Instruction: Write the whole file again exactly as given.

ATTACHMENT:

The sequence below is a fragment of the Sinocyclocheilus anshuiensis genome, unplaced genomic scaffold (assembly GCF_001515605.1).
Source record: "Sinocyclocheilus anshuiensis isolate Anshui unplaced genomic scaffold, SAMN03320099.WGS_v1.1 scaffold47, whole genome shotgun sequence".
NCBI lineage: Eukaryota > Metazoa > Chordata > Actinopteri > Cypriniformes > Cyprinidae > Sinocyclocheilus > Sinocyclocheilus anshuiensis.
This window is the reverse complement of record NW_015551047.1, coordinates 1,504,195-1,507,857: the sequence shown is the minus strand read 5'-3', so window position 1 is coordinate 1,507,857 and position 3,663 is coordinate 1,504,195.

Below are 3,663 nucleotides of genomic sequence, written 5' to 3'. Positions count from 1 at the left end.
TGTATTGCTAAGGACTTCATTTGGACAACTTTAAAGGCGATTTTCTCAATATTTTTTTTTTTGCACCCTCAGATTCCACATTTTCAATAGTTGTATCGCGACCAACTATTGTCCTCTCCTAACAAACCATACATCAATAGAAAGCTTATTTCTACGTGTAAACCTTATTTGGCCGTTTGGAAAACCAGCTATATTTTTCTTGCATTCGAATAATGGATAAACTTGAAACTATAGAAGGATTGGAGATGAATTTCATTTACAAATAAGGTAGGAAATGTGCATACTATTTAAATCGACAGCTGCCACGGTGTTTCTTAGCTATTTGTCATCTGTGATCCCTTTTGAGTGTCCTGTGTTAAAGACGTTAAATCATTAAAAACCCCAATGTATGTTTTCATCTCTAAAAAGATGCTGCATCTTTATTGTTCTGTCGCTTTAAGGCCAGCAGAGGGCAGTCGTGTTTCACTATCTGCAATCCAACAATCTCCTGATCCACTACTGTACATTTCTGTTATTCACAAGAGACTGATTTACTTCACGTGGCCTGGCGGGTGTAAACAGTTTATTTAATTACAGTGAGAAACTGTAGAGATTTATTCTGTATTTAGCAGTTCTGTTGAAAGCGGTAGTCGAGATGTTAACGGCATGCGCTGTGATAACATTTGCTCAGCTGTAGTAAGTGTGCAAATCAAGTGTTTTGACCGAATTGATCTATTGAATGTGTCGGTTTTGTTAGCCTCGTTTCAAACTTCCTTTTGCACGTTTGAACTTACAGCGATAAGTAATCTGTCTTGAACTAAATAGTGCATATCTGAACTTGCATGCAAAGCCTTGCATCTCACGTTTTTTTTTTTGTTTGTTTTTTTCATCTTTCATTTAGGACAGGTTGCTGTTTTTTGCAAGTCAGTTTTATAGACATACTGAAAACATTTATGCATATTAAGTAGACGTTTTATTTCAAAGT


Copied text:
The sequence below is a fragment of the Sinocyclocheilus anshuiensis genome, unplaced genomic scaffold (assembly GCF_001515605.1).
Source record: "Sinocyclocheilus anshuiensis isolate Anshui unplaced genomic scaffold, SAMN03320099.WGS_v1.1 scaffold47, whole genome shotgun sequence".
NCBI lineage: Eukaryota > Metazoa > Chordata > Actinopteri > Cypriniformes > Cyprinidae > Sinocyclocheilus > Sinocyclocheilus anshuiensis.
This window is the reverse complement of record NW_015551047.1, coordinates 1,504,195-1,507,857: the sequence shown is the minus strand read 5'-3', so window position 1 is coordinate 1,507,857 and position 3,663 is coordinate 1,504,195.

Below are 3,663 nucleotides of genomic sequence, written 5' to 3'. Positions count from 1 at the left end.
TGTATTGCTAAGGACTTCATTTGGACAACTTTAAAGGCGATTTTCTCAATATTTTTTTTTTTGCACCCTCAGATTCCACATTTTCAATAGTTGTATCGCGACCAACTATTGTCCTCTCCTAACAAACCATACATCAATAGAAAGCTTATTTCTACGTGTAAACCTTATTTGGCCGTTTGGAAAACCAGCTATATTTTTCTTGCATTCGAATAATGGATAAACTTGAAACTATAGAAGGATTGGAGATGAATTTCATTTACAAATAAGGTAGGAAATGTGCATACTATTTAAATCGACAGCTGCCACGGTGTTTCTTAGCTATTTGTCATCTGTGATCCCTTTTGAGTGTCCTGTGTTAAAGACGTTAAATCATTAAAAACCCCAATGTATGTTTTCATCTCTAAAAAGATGCTGCATCTTTATTGTTCTGTCGCTTTAAGGCCAGCAGAGGGCAGTCGTGTTTCACTATCTGCAATCCAACAATCTCCTGATCCACTACTGTACATTTCTGTTATTCACAAGAGACTGATTTACTTCACGTGGCCTGGCGGGTGTAAACAGTTTATTTAATTACAGTGAGAAACTGTAGAGATTTATTCTGTATTTAGCAGTTCTGTTGAAAGCGGTAGTCGAGATGTTAACGGCATGCGCTGTGATAACATTTGCTCAGCTGTAGTAAGTGTGCAAATCAAGTGTTTTGACCGAATTGATCTATTGAATGTGTCGGTTTTGTTAGCCTCGTTTCAAACTTCCTTTTGCACGTTTGAACTTACAGCGATAAGTAATCTGTCTTGAACTAAATAGTGCATATCTGAACTTGCATGCAAAGCCTTGCATCTCACGTTTTTTTTTTTGTTTGTTTTTTTCATCTTTCATTTAGGACAGGTTGCTGTTTTTTGCAAGTCAGTTTTATAGACATACTGAAAACATTTATGCATATTAAGTAGACGTTTTATTTCAAAGT